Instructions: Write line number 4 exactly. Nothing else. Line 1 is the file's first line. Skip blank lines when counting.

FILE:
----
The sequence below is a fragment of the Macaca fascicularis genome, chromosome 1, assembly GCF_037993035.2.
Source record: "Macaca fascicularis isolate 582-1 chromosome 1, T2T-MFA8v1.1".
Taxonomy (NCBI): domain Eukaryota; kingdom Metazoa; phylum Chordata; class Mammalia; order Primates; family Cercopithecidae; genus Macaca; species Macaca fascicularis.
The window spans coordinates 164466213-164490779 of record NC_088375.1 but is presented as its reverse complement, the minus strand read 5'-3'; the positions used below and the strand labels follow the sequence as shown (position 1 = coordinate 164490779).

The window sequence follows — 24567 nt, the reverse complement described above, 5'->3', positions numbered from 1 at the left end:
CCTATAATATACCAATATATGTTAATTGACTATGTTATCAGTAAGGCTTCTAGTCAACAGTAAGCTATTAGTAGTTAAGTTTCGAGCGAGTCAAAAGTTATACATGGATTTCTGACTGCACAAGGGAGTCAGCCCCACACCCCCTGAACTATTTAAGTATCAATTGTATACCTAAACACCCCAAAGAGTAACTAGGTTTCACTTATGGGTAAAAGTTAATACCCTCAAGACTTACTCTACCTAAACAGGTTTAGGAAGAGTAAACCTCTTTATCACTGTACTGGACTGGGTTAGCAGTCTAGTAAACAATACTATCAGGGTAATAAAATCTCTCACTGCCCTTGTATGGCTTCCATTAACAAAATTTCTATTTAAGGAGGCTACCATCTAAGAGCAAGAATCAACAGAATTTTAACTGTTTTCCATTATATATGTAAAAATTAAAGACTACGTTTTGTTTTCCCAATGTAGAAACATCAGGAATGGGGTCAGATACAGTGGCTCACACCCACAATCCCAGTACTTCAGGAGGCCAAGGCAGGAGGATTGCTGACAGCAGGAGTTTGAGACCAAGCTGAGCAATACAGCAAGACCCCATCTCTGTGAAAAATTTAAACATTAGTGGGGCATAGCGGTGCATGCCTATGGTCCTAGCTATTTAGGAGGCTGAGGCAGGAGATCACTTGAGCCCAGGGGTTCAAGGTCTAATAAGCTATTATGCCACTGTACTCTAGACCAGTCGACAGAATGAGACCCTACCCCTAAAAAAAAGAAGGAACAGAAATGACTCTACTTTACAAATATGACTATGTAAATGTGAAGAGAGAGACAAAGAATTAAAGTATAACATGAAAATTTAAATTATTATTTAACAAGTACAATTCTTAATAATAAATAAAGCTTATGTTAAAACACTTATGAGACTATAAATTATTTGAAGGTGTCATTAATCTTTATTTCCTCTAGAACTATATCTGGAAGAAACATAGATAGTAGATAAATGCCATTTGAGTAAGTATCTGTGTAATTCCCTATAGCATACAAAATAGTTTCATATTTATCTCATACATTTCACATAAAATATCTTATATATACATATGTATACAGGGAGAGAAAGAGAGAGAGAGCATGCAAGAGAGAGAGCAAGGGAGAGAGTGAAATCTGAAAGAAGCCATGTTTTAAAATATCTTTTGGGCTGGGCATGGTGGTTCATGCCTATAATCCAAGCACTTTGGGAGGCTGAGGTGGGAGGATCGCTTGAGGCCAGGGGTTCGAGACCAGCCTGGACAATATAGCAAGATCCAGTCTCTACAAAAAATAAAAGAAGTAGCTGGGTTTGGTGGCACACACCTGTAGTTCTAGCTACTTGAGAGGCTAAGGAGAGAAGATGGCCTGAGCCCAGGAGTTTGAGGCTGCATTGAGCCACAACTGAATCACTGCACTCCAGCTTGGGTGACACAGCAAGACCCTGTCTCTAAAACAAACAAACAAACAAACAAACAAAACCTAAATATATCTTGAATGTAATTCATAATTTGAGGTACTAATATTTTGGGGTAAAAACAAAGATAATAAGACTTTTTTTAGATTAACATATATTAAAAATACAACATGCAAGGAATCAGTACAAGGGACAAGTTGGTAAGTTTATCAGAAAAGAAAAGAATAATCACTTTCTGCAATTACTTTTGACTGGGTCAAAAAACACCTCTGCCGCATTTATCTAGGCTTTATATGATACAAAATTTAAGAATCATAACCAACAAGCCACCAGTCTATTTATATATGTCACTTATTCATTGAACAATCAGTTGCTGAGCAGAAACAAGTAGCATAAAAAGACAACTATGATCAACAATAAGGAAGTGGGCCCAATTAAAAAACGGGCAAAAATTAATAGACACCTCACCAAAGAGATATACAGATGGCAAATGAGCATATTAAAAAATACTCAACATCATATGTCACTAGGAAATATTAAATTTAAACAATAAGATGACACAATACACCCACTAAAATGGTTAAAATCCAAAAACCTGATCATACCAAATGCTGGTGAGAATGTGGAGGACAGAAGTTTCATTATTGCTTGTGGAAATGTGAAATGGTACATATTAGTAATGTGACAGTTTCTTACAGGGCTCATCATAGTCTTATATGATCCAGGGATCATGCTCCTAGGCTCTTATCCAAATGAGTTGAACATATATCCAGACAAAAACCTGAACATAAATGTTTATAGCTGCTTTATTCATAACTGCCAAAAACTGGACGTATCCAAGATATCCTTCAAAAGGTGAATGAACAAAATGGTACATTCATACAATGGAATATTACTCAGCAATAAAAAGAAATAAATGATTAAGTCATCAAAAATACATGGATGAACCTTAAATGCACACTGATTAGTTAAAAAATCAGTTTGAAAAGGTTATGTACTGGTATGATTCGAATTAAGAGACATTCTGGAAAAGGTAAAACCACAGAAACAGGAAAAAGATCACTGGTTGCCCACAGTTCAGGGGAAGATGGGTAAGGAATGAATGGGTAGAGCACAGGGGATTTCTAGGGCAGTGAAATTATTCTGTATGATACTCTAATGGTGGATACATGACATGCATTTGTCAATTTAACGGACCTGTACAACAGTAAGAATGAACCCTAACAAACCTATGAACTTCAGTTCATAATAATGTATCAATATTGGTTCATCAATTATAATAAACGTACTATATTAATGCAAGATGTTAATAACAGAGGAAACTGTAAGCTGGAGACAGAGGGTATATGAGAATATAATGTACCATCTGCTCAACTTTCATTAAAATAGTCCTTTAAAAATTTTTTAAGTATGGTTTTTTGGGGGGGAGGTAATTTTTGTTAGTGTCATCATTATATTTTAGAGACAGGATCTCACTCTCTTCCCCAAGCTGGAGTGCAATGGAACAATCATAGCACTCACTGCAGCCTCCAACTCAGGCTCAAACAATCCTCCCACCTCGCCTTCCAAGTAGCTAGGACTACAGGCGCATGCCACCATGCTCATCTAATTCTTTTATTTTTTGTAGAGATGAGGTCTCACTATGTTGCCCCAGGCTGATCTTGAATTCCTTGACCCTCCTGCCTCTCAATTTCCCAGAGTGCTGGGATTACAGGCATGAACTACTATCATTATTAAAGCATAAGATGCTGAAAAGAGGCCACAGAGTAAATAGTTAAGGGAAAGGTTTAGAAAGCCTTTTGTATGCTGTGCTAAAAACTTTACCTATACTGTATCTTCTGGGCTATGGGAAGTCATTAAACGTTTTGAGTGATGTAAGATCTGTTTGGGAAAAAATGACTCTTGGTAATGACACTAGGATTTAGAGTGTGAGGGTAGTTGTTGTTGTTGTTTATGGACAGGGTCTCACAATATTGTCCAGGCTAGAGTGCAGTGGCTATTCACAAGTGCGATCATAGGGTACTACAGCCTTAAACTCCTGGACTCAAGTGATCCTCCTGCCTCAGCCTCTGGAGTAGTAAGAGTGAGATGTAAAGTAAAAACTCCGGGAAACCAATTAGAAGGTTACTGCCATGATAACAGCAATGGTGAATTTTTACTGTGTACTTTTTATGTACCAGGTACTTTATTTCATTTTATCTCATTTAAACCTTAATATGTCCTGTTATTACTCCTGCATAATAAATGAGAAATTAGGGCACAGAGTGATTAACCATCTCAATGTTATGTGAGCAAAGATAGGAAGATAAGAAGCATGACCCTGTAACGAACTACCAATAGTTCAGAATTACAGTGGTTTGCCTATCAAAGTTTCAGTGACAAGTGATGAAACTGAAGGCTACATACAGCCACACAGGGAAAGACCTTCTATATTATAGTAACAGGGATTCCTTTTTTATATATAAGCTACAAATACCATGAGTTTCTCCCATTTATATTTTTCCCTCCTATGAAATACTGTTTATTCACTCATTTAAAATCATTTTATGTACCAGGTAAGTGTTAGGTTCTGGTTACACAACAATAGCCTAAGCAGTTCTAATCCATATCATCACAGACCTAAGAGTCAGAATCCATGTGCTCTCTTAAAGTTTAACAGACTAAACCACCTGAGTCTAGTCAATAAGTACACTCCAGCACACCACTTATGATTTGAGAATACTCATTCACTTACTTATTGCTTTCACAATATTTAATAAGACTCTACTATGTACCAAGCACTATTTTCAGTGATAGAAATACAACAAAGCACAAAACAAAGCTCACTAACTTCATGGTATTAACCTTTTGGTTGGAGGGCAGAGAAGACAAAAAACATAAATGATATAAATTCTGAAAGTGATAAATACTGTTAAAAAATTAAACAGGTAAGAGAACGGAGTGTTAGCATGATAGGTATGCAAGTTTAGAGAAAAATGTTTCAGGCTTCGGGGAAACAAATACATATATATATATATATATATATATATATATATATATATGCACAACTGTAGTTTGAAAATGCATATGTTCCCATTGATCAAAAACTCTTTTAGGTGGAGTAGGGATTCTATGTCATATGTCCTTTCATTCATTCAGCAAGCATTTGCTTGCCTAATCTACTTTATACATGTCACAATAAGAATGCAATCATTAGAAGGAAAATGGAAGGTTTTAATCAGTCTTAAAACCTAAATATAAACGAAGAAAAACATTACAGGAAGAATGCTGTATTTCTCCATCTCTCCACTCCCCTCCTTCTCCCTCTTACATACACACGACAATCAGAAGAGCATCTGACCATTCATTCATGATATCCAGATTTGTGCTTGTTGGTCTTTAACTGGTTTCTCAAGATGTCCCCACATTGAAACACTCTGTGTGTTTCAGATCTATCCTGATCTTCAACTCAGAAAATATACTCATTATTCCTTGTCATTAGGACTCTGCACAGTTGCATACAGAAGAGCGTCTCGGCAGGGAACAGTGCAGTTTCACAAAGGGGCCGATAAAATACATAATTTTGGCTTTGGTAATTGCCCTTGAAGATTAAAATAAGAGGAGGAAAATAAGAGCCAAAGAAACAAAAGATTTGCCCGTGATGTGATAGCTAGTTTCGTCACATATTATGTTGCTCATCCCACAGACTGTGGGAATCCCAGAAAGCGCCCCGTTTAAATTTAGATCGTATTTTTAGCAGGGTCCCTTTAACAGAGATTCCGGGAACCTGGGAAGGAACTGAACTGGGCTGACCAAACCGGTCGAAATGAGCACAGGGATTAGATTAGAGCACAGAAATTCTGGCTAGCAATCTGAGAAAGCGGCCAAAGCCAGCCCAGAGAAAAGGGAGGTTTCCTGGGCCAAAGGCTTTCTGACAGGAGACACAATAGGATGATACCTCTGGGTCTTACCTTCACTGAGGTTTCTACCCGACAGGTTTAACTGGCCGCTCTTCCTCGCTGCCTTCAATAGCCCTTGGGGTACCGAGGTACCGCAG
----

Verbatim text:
The window spans coordinates 164466213-164490779 of record NC_088375.1 but is presented as its reverse complement, the minus strand read 5'-3'; the positions used below and the strand labels follow the sequence as shown (position 1 = coordinate 164490779).